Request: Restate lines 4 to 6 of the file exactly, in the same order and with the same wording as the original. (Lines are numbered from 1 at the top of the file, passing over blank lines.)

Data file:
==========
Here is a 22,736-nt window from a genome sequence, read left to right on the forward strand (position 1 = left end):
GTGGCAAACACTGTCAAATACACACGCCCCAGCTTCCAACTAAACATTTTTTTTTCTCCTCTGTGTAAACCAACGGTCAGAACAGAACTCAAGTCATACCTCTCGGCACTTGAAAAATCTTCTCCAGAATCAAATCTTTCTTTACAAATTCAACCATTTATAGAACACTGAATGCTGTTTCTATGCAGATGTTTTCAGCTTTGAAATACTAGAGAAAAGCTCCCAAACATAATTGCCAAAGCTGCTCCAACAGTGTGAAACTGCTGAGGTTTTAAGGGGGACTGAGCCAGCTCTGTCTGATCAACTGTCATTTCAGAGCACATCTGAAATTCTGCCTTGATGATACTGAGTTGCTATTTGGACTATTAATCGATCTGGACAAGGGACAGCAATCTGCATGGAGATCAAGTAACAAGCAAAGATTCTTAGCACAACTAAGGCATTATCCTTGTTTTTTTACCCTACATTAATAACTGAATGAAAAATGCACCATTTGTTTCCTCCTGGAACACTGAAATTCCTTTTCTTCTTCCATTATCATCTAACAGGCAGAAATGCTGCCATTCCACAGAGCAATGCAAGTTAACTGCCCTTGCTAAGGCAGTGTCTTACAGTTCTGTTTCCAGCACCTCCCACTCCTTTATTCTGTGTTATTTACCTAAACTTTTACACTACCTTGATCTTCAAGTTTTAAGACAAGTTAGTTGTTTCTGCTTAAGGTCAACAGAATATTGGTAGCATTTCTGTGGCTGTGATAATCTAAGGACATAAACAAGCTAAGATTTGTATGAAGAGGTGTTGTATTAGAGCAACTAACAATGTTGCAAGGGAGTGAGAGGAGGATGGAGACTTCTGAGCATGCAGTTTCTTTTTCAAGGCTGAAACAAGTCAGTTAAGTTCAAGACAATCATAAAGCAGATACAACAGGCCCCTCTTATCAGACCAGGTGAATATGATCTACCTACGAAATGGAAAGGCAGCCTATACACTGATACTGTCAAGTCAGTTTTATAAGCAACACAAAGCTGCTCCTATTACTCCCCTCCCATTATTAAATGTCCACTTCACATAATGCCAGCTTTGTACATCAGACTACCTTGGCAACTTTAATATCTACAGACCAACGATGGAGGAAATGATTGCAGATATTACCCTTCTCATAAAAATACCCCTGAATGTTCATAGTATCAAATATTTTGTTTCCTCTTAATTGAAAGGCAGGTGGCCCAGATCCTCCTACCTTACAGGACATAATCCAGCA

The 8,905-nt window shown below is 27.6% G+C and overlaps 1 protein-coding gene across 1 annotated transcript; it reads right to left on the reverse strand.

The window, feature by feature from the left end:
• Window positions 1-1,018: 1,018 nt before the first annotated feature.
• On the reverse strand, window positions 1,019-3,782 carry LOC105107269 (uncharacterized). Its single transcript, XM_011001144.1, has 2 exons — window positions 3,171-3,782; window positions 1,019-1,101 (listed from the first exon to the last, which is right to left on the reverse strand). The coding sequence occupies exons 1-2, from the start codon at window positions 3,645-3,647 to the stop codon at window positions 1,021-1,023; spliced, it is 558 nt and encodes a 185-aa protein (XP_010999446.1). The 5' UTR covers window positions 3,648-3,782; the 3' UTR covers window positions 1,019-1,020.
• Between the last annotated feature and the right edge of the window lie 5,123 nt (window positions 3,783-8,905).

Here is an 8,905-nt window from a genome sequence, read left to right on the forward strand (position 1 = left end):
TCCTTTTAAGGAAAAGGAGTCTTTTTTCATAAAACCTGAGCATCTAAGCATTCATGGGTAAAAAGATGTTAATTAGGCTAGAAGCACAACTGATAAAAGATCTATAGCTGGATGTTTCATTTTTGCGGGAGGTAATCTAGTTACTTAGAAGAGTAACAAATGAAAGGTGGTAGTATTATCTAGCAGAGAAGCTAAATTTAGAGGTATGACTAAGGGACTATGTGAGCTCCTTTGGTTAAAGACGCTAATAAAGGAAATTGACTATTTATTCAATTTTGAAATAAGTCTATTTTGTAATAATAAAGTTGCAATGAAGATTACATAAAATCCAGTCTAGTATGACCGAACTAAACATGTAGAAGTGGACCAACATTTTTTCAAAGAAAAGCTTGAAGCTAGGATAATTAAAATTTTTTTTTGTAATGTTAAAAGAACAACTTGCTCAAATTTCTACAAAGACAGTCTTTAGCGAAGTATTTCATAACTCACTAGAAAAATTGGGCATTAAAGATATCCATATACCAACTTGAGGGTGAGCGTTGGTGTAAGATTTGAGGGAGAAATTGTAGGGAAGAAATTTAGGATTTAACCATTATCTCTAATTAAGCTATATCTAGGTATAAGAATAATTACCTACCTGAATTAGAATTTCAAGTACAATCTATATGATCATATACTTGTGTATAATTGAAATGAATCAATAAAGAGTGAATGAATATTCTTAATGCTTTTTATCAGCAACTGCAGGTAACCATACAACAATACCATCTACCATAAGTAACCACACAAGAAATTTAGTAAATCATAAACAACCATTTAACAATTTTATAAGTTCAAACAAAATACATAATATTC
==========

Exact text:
The window, feature by feature from the left end:
• Window positions 1-1,018: 1,018 nt before the first annotated feature.
• On the reverse strand, window positions 1,019-3,782 carry LOC105107269 (uncharacterized). Its single transcript, XM_011001144.1, has 2 exons — window positions 3,171-3,782; window positions 1,019-1,101 (listed from the first exon to the last, which is right to left on the reverse strand). The coding sequence occupies exons 1-2, from the start codon at window positions 3,645-3,647 to the stop codon at window positions 1,021-1,023; spliced, it is 558 nt and encodes a 185-aa protein (XP_010999446.1). The 5' UTR covers window positions 3,648-3,782; the 3' UTR covers window positions 1,019-1,020.